Sevanti is bringing the therapeutic powers of yoga to those suffering with terminal illness, disability or learning difficulties at her not-for profit Unity Centre in Lewes, Sussex

What style of yoga do you teach?

Unity Yoga (natural movement, breath, flow)

What made you take your first yoga class?

My first life-long passion from childhood was dance. So I was used to expressing myself through movement and dance (initially ballet and contemporary). I found my first yoga book in Brighton when I was 13 and felt that I resonated with the principles of breath and meditative movement. I knew I had practiced it in my own way through my young years so I was excited to teach myself some of the postures that I didn’t know.

Then, when I was doing my Dance Theatre degree at The Laban Centre for movement and dance in London, I went to my first ‘proper’ yoga class – back in 1992. I loved it! It became my respite/support whilst in professional dance training. It helped my hard-working body to relax, eased my mind and supported my emotions during those years. It then became a part of me and always has been. It is my work, my personal release, my life.

How has yoga helped you grow as a person?

Yoga has helped me to make sense of the world; a direct way to access inner resources of centring, grounding, settling, activating, connecting with the world around and within me.

Through life challenges it has helped me reach my still point. I travelled a lot when I was younger teaching dance, massage, Reiki and yoga around the world. I could take my practice with me; I wouldn’t need to rely on any external support. I have learned so much from witnessing the effect it has on others, people from all ages and backgrounds. It supports so many in a simple, accessible way. I love to share yoga with children, teens, older people, those with learning differences and mobility challenges, people from different walks of life, different cultures. I am so passionate about the deeply therapeutic application of natural movement and dance — its simple, yet profound, effects still amaze me!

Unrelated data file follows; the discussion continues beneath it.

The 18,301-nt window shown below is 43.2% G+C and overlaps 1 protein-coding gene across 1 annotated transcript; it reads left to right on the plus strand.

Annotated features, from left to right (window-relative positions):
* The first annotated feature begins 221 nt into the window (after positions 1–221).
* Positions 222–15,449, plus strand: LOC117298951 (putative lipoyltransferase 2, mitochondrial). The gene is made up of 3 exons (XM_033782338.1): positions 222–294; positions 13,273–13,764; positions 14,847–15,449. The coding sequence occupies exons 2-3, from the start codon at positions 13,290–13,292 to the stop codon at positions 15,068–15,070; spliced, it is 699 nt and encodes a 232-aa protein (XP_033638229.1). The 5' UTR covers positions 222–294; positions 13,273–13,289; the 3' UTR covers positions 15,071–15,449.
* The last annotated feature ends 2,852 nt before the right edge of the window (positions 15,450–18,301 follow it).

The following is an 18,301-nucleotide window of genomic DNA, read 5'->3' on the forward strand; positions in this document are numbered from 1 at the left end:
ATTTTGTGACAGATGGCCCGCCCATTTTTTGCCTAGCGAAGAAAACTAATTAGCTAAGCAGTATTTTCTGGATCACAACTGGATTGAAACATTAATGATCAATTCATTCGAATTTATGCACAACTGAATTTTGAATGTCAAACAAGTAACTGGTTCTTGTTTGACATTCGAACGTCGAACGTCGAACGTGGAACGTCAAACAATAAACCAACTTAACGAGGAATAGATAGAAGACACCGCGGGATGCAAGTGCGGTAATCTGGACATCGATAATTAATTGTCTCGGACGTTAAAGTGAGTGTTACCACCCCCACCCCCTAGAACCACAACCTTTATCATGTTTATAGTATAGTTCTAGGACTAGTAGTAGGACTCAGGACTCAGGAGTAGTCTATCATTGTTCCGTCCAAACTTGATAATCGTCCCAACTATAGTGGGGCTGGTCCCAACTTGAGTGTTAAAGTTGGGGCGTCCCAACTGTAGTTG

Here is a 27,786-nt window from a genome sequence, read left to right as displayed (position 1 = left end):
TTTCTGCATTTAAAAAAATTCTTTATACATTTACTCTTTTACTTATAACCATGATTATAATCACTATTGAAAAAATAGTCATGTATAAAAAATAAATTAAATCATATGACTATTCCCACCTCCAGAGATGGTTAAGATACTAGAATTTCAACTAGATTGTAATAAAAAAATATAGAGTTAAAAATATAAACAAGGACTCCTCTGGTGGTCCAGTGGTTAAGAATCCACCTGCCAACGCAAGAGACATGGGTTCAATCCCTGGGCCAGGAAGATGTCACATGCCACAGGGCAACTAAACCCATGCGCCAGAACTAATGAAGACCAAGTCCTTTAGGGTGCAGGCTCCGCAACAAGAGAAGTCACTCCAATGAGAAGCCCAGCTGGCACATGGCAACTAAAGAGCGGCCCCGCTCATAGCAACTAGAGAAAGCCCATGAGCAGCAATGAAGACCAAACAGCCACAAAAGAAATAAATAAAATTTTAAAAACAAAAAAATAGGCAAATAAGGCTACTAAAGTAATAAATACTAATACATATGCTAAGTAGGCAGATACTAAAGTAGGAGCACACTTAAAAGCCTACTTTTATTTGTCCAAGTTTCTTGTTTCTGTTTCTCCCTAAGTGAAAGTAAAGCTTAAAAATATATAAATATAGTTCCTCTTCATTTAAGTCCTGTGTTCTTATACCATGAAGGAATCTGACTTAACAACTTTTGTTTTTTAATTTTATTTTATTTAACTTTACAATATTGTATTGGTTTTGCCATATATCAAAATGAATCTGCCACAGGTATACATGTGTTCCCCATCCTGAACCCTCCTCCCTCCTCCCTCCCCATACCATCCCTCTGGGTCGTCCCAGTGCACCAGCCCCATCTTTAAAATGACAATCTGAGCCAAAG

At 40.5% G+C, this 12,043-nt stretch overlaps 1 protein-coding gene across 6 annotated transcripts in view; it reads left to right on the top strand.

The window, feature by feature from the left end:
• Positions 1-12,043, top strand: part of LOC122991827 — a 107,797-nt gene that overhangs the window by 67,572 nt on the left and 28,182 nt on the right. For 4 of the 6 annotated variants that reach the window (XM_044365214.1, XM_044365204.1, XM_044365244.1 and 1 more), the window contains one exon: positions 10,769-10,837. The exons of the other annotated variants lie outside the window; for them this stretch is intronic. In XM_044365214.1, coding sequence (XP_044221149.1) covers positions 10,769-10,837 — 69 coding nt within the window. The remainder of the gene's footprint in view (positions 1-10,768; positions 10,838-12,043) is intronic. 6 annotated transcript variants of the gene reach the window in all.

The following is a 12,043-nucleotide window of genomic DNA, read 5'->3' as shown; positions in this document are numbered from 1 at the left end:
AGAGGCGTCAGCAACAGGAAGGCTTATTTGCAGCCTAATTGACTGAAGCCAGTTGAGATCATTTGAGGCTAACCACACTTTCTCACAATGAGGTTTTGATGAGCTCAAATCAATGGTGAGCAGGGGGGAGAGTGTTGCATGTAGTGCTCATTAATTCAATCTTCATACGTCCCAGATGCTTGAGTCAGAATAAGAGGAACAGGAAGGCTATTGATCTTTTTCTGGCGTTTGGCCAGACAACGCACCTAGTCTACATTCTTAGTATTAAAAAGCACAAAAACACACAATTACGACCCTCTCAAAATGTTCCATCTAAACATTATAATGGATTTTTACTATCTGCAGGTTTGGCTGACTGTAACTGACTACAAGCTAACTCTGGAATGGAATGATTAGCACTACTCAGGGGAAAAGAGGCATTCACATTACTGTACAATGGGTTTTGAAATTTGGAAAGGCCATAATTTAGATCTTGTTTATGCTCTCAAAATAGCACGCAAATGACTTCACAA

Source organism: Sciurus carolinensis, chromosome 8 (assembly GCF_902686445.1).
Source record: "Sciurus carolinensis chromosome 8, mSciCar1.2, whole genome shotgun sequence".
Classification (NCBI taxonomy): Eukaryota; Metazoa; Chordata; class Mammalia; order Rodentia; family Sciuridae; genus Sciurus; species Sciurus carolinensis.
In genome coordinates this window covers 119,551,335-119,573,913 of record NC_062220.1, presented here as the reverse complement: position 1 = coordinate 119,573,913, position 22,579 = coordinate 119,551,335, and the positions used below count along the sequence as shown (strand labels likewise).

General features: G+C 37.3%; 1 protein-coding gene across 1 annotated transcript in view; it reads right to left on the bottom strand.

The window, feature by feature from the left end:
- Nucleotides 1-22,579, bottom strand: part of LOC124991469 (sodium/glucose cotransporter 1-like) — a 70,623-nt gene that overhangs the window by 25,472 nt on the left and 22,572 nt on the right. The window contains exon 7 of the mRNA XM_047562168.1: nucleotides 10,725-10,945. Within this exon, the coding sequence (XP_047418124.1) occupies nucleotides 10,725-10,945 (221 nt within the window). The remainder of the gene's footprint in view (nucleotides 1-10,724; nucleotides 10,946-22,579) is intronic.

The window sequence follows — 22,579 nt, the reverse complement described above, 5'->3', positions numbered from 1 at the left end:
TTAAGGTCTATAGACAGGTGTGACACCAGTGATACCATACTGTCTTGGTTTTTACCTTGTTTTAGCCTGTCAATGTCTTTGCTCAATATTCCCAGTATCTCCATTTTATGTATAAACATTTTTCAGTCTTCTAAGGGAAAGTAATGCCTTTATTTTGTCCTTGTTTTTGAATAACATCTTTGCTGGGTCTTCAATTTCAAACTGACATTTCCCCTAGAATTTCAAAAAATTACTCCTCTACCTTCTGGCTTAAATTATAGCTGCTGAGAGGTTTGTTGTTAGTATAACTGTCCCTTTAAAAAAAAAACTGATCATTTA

What things are you most grateful for?

I am grateful to have found this way of life from a young age. I share it with my 13-year-old daughter and feel blessed to be able to offer her life tools of self-care and awareness as yoga can be a powerful support during the pressures of growing up. I’m also grateful that the principles of yoga were there to support me at the end of my parents’ lives. These most significant moments of my life have been supported by the long-term presence of yoga.


How do you stay motivated?

For me, yoga builds a sense of self awareness and helps me tune in to what I truly want in this precious life. When I get lost or overwhelmed, yoga can help me see my life from a wider perspective. From that more spacious place, I can tune in to clear decision making and tap into new energy and enthusiasm.

The main motivation comes from working with various people through yoga and seeing how much it helps them. It can be a lifeline to many. I am still amazed how 90 minutes of practice can completely transform our mindset or physical suffering. I see many clients suffering extreme challenges and I feel so fortunate to be able to offer a safe and held space where yoga can ease pain, empower and restore hope.


What else are you passionate about?